Enjoyable little mix of comedy and drama that is well handled by Goldblum
Ginger is cleaning her house in preparation for her future-husband's parents coming to visit. However they arrive several hours before Ginger was expecting them - and she is not quite prepared for the force of nature that both of them are. Things get a bit easier when Joe and Ethel's other daughter and her boyfriend arrive and then Joe Jr finally arrives. Things are tense enough before the arrival of long lost brother Jack, bringing surprises with him.
Many of the shorts in the `short story cinema' series tended to really be different or do their own thing; too many of them had the same visual style and even the same light jazz score. However Little Surprises did pretty well to break away from the mould even if it does still have the same jazz score as all the other shorts in the series seem to have! Director Jeff Goldblum manages to make the film feel quite colourful and interesting and uses the settings pretty well to match the mood of the film - the open spaces and colour of the room for the early comic scenes and the less detailed background of the pool when the focus changes. In fact the whole film manages to carry off this sudden swap between an opening that suggests that this will be a comedy and a second half that is loading with confrontation and surprises. This is not to suggest that the plot is perfect though, because it isn't. It leaves too many questions unanswered and, of course, some of the coincidences and their outfall are a little hard to accept. Nevertheless it still mostly works and is interesting for the duration.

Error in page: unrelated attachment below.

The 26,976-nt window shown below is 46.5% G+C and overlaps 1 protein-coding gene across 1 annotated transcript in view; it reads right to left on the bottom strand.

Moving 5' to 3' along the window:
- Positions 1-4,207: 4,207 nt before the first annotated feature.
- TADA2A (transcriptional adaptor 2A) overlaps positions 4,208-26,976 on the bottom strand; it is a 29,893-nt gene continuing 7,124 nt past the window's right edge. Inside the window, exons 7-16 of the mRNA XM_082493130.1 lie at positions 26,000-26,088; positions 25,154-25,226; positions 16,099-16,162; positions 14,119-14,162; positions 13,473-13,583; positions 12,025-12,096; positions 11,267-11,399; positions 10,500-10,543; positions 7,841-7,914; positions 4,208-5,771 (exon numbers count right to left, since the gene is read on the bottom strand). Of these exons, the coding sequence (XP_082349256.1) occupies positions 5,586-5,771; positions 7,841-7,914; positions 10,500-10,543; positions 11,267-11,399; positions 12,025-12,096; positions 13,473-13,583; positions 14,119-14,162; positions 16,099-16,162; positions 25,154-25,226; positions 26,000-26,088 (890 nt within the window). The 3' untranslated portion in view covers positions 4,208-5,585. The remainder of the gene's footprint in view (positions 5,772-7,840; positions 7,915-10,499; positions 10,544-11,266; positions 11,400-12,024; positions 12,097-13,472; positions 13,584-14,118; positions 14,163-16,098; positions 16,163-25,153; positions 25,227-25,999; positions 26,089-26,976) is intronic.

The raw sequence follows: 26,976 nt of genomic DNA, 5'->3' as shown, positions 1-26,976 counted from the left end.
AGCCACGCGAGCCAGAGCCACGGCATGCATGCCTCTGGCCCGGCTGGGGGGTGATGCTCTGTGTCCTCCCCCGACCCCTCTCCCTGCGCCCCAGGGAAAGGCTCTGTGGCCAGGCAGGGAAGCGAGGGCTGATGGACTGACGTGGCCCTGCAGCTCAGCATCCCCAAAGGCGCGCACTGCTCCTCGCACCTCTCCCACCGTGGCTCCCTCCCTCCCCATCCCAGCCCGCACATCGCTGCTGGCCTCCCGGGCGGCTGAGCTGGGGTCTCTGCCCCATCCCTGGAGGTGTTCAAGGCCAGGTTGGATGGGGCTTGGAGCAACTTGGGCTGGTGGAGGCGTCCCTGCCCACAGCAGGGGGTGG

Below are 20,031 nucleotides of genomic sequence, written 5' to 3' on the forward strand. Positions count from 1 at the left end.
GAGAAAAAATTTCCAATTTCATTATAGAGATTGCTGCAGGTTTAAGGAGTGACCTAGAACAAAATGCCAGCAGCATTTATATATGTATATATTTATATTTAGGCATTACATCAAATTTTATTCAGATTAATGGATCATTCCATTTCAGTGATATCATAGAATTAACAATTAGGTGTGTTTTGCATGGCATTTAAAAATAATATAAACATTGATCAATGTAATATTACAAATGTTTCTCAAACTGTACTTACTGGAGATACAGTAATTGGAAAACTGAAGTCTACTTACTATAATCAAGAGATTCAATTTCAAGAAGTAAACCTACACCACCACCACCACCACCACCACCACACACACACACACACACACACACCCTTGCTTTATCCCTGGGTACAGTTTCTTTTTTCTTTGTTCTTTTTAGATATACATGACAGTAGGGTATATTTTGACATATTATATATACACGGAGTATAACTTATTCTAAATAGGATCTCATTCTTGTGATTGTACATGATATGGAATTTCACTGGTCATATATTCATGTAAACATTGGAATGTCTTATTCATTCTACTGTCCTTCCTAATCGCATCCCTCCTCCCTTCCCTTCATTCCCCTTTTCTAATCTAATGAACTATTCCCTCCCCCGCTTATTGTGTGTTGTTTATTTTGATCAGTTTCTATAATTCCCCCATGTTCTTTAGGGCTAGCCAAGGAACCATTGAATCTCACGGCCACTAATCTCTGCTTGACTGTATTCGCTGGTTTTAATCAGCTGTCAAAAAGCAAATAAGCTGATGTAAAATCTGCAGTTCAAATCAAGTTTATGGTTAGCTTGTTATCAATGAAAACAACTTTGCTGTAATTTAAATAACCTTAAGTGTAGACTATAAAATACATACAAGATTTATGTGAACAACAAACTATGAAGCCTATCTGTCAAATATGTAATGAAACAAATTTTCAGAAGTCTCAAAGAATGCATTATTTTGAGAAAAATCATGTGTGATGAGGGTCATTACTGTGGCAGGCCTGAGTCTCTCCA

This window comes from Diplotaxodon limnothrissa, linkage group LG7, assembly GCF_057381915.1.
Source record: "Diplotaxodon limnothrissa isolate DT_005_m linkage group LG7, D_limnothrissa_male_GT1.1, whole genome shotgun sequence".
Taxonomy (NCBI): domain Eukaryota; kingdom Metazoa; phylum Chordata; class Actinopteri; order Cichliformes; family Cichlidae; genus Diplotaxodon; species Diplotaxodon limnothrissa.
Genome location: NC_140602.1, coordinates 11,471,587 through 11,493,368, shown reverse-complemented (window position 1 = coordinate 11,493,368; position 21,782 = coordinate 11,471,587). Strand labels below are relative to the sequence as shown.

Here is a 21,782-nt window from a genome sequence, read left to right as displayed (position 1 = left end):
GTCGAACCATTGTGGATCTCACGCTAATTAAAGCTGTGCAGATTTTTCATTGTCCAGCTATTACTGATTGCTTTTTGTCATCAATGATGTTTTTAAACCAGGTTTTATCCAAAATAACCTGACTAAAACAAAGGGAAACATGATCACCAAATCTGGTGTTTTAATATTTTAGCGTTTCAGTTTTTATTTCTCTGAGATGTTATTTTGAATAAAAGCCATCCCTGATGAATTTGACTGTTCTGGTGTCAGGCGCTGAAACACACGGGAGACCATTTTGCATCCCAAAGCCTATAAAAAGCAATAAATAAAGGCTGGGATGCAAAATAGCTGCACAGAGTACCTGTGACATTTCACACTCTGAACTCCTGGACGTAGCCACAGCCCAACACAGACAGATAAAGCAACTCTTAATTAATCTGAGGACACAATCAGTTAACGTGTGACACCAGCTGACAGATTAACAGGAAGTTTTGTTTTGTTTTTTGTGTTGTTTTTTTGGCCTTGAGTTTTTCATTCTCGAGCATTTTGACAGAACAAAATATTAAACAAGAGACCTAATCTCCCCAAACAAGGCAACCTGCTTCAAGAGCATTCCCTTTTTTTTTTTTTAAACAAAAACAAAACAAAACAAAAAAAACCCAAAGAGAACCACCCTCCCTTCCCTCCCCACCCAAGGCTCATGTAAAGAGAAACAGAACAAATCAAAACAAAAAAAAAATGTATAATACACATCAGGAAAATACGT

The cast is also very good even if some are not totally clear in their characters. Steiger obviously stands out as the drunken Joe senior but, in the more serious second half, it has less need for him. Preston's Ginger is good and she handles things well. Whipple's Joe Jr is a bit too weedy and unlikely to not only be part of this family but also to be with Ginger; likewise Pellegrino's Jack is far too clichéd a character. The other couple of roles (Cavanaugh and Moskow) are OK and are used well to support both the comic side and the more serious side.
Overall this is an enjoyable short - it has an interesting plot that mixes the serious with the comic to pretty good effect. It may not be perfect but it is good enough despite having one or two of the flaws that the other films in the short story cinema series do.
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